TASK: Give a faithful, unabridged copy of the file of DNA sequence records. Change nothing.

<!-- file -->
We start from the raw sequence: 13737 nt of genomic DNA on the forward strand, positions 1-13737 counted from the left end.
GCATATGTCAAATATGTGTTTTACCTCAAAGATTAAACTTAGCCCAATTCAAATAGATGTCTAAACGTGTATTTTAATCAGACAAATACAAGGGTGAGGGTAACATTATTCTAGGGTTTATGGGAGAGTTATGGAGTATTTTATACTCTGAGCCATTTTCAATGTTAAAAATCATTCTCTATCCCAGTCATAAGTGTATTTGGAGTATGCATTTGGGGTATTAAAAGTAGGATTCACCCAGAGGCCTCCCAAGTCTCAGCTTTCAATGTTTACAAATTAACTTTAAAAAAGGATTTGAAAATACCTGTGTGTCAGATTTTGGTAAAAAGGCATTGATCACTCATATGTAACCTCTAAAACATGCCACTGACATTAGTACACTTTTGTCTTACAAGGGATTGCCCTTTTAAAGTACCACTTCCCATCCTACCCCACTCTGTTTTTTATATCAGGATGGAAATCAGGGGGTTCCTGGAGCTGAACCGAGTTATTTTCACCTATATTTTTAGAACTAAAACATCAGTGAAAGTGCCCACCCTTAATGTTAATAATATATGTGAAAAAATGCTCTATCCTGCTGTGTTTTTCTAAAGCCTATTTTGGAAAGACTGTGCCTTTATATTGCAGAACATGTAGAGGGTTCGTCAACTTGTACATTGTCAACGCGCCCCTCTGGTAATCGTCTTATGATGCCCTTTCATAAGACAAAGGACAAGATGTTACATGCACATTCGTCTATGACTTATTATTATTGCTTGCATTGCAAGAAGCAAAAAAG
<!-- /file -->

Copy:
We start from the raw sequence: 13737 nt of genomic DNA on the forward strand, positions 1-13737 counted from the left end.
GCATATGTCAAATATGTGTTTTACCTCAAAGATTAAACTTAGCCCAATTCAAATAGATGTCTAAACGTGTATTTTAATCAGACAAATACAAGGGTGAGGGTAACATTATTCTAGGGTTTATGGGAGAGTTATGGAGTATTTTATACTCTGAGCCATTTTCAATGTTAAAAATCATTCTCTATCCCAGTCATAAGTGTATTTGGAGTATGCATTTGGGGTATTAAAAGTAGGATTCACCCAGAGGCCTCCCAAGTCTCAGCTTTCAATGTTTACAAATTAACTTTAAAAAAGGATTTGAAAATACCTGTGTGTCAGATTTTGGTAAAAAGGCATTGATCACTCATATGTAACCTCTAAAACATGCCACTGACATTAGTACACTTTTGTCTTACAAGGGATTGCCCTTTTAAAGTACCACTTCCCATCCTACCCCACTCTGTTTTTTATATCAGGATGGAAATCAGGGGGTTCCTGGAGCTGAACCGAGTTATTTTCACCTATATTTTTAGAACTAAAACATCAGTGAAAGTGCCCACCCTTAATGTTAATAATATATGTGAAAAAATGCTCTATCCTGCTGTGTTTTTCTAAAGCCTATTTTGGAAAGACTGTGCCTTTATATTGCAGAACATGTAGAGGGTTCGTCAACTTGTACATTGTCAACGCGCCCCTCTGGTAATCGTCTTATGATGCCCTTTCATAAGACAAAGGACAAGATGTTACATGCACATTCGTCTATGACTTATTATTATTGCTTGCATTGCAAGAAGCAAAAAAG